- Carbohydrates, vegetable proteins, little meat: These are the main lines of the “longevity diet”
- Close to the Mediterranean diet, it is characterized by fasting periods
Yes, the “longevity diet” exists! Dietary practices can offer a better chance of living longer. That’s what Prof. Valter Longo of the University of South Carolina says after he and his team analyzed hundreds of studies on diet, disease and longevity combined with their own work on aging. Her article was published in Cell magazine.
“We have examined the relationship between nutrients, fasting, genes and longevity in short-lived species and linked these relationships to clinical and epidemiological studies in humans, including centenarians, and we can begin to define a longevity diet that provides a solid basis for dietary recommendations.” ”, specifies Professor Valter Longo.
So what exactly should we eat in order to live as long as possible? Answer according to the authors of this paper: a moderate to high intake of carbohydrates from unrefined sources, protein from mostly plant sources, some plant fats for energy needs, all with meals spaced over an 11-hour window to 12 noon with, every 3 to 4 months, a 5-day cycle of the fasting diet to reduce insulin resistance.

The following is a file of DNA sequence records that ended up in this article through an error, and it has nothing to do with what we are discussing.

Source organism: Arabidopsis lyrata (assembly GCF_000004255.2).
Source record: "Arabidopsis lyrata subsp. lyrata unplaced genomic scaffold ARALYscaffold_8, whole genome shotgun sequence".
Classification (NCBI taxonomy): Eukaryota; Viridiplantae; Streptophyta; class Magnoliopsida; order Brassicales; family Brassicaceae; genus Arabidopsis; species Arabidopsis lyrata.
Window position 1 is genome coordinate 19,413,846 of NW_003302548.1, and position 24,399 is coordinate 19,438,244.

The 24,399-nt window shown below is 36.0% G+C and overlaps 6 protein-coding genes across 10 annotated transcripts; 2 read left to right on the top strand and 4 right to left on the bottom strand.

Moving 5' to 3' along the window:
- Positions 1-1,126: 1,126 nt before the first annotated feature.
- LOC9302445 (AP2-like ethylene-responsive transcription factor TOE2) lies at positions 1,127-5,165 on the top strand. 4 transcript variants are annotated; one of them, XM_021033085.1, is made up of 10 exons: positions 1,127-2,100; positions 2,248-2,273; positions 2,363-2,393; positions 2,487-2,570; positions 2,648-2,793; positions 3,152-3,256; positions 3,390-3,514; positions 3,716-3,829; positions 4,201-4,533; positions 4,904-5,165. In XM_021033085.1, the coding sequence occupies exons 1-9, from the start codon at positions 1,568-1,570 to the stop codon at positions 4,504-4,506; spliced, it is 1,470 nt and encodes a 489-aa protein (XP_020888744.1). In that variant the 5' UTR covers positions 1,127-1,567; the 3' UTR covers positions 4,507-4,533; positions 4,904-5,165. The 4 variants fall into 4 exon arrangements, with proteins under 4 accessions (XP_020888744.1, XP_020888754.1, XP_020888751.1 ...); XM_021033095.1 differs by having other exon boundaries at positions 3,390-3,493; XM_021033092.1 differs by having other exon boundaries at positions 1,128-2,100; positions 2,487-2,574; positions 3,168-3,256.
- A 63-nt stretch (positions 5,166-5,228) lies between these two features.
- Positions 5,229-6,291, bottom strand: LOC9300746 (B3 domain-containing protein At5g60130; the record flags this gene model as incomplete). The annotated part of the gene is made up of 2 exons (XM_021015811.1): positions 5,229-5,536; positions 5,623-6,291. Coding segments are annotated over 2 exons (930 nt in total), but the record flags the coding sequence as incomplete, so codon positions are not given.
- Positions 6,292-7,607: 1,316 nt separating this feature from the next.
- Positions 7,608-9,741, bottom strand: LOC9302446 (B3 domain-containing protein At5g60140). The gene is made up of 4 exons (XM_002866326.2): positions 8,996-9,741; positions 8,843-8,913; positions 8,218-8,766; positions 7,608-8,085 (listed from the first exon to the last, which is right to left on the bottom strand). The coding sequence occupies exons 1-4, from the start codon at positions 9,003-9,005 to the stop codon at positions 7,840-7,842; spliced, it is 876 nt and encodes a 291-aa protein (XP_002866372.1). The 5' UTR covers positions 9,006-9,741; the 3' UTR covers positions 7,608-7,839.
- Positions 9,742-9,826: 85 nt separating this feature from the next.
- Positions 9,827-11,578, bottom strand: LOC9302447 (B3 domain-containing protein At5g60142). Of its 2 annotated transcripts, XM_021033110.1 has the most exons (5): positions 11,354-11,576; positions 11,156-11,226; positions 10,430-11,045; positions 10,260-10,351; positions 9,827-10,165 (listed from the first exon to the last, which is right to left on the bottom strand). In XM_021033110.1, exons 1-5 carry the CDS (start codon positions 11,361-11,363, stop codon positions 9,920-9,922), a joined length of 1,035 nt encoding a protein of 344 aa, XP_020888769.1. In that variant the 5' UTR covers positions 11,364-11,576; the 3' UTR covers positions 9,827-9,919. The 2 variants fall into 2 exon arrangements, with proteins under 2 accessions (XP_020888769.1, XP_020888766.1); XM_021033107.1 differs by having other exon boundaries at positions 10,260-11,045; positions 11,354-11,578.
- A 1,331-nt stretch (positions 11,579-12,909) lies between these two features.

So much for the theory. In practice, this translates into plates of veggies, some fish, white meat but no red meat or charcuterie, low-sugar seeds, nuts, olive oil, and dark chocolate!
A diet similar to the Mediterranean diet
To validate these elements – or not – the researchers want to carry out a new study with 500 people, which will take place in southern Italy. A place that is not determined by chance, but because the “longevity diet” has similarities – but also some differences – with the Mediterranean diet, which is widespread in this region. Like Sardinia, the island of Okinawa in Japan, or the Loma Linda region in California, southern Italy has large numbers of centenarians in communities that practice low-protein diets. “Our longevity diet represents an evolution of these diets, with our recommendation of limiting consumption to a 12-hour window per day and observing several fasting periods per year,” emphasizes Valter Longo.
But is such a diet suitable for everyone? “It has to be adjusted based on gender, age, health status and genetics,” the author admits, citing as an example people over 65 who may need more protein to maintain their body mass. And he adds the importance of being guided by a health professional when it comes to nutrition, “to create a plan that focuses on small changes that can be adopted for life, rather than big changes that which will certainly result in a loss of body fat, but followed by a recovery of lost fat’. A “longevity diet” that should therefore be embraced… in moderation!